While we live in the city of man, Revelation stirs in us a longing for the city of God. It exerts the gravitation pull of hope while we live in this world. But that longing is for more than relief from sin and suffering, more than delight in heavenly habitation; it is a longing for God Himself.
We tend to focus on the seven churches of the book of Revelation and rightfully so. The book is addressed to those cities (Rev. 1:4) and the messages to those churches provide a multi-paragraphed communication of our Lord Jesus to His church throughout the world and throughout the age.
Those seven churches could be visited at the time of John’s writing. Though spread across Asia Minor they all shared a single address. They were located in this fallen world and were part of the church militant, the church on mission.
The letters to these churches describe the challenges of earthly pilgrimage for the people of God and the responsibilities for leaders of the local church in helping those in their charge in those challenges. The letters speak to both individual Christians and to congregations. They highlight those essentials necessary to persevere in their walk and witness for Jesus Christ, such as faith, repentance, love, sound doctrine, and right living.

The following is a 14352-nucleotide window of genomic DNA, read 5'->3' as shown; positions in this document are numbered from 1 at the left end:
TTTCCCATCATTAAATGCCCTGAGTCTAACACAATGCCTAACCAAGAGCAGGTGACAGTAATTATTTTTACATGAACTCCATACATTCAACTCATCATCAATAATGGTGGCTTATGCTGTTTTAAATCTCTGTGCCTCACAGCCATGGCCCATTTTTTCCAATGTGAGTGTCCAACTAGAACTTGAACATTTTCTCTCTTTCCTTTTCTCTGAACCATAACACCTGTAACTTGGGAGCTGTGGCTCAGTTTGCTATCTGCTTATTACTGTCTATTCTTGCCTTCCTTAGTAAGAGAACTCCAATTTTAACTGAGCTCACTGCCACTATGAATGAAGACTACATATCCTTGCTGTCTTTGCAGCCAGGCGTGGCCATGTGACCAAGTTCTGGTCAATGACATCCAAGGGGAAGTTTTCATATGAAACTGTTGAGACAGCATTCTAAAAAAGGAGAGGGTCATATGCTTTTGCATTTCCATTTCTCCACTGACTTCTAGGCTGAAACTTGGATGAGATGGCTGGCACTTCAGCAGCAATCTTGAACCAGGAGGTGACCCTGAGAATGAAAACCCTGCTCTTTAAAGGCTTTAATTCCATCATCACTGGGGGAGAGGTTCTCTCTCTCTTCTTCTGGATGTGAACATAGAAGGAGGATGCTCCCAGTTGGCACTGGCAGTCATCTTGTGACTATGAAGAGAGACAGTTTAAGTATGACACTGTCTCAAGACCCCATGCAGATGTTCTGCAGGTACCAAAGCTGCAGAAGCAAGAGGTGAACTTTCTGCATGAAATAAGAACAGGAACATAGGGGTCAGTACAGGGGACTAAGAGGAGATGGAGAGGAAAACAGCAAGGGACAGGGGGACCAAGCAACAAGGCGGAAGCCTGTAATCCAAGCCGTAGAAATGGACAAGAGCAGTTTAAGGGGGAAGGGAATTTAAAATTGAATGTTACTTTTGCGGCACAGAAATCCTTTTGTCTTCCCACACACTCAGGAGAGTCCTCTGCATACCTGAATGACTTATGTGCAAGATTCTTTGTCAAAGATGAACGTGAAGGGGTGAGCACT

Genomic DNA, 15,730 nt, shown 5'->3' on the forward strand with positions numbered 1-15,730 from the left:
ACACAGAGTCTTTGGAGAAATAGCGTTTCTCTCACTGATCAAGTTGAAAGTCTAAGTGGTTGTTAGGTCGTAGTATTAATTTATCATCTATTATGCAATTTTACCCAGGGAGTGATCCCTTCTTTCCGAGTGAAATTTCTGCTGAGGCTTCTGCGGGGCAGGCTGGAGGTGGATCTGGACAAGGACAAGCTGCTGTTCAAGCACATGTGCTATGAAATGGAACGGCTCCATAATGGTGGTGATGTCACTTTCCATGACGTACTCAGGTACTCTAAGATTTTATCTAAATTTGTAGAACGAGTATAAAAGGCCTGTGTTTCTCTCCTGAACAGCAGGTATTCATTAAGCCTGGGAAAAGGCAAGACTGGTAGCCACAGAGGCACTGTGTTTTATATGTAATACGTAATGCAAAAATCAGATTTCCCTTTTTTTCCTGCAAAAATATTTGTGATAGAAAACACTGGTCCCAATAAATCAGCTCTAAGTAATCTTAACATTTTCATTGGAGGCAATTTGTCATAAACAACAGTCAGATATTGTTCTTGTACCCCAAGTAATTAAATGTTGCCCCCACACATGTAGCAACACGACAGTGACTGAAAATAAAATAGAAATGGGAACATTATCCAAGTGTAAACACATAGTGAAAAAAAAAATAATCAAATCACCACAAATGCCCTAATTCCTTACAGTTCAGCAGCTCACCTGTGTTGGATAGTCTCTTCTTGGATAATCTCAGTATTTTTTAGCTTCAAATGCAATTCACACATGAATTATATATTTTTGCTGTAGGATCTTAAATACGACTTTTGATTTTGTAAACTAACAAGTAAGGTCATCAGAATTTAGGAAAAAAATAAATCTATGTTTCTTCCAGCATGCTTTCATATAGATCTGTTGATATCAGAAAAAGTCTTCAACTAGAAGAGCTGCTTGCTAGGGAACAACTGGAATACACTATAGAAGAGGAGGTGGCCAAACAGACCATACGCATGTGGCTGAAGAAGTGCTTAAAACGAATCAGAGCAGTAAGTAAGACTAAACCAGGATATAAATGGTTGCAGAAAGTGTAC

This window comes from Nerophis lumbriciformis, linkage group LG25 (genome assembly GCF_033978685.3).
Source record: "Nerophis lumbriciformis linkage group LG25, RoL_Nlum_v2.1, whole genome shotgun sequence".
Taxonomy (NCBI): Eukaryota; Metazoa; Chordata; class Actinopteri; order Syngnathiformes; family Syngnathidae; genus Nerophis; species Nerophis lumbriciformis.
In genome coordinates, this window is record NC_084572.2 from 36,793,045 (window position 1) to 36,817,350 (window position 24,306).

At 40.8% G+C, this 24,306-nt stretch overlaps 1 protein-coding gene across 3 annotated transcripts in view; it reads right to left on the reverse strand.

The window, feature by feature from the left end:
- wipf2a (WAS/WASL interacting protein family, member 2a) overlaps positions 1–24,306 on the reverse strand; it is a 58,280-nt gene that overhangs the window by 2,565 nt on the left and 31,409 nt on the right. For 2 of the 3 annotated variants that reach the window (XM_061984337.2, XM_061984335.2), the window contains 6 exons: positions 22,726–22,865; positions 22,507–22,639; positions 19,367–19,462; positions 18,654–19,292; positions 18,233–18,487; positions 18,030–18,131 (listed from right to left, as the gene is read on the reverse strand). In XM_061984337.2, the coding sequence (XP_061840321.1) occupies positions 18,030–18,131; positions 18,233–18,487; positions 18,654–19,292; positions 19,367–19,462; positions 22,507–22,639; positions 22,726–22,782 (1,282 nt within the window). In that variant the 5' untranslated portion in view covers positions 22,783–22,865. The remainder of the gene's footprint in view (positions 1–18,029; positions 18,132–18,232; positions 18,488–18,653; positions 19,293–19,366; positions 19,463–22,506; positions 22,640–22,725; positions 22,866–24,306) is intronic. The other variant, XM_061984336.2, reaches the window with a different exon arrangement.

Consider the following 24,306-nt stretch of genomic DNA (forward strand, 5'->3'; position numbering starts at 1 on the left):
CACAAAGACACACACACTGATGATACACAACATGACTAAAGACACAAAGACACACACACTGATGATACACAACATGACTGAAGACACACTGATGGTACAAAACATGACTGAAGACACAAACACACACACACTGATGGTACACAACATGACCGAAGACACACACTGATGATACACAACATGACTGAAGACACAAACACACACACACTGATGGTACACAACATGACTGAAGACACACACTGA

The tone of the book of Revelation reflected in the letters emphasizes the suffering that is part of the Christian life for those in the world but not of the world. Overcoming calls for abiding in Christ against adversity and opposition orchestrated by the “god of this world” (2 Cor. 4:4). Battle lines are drawn in the knowledge that “we are of God, and the whole world lies under the sway of the wicked one” (1 John 5:19; see 1 John 3:7-8; 4:1-6).
But Revelation reminds us that our suffering and struggle now in the city of man are temporary. Looming before us is the eighth city that stands in stark contrast to the seven. While the seven are situated in the fallen world, the eighth city belongs to the new creation.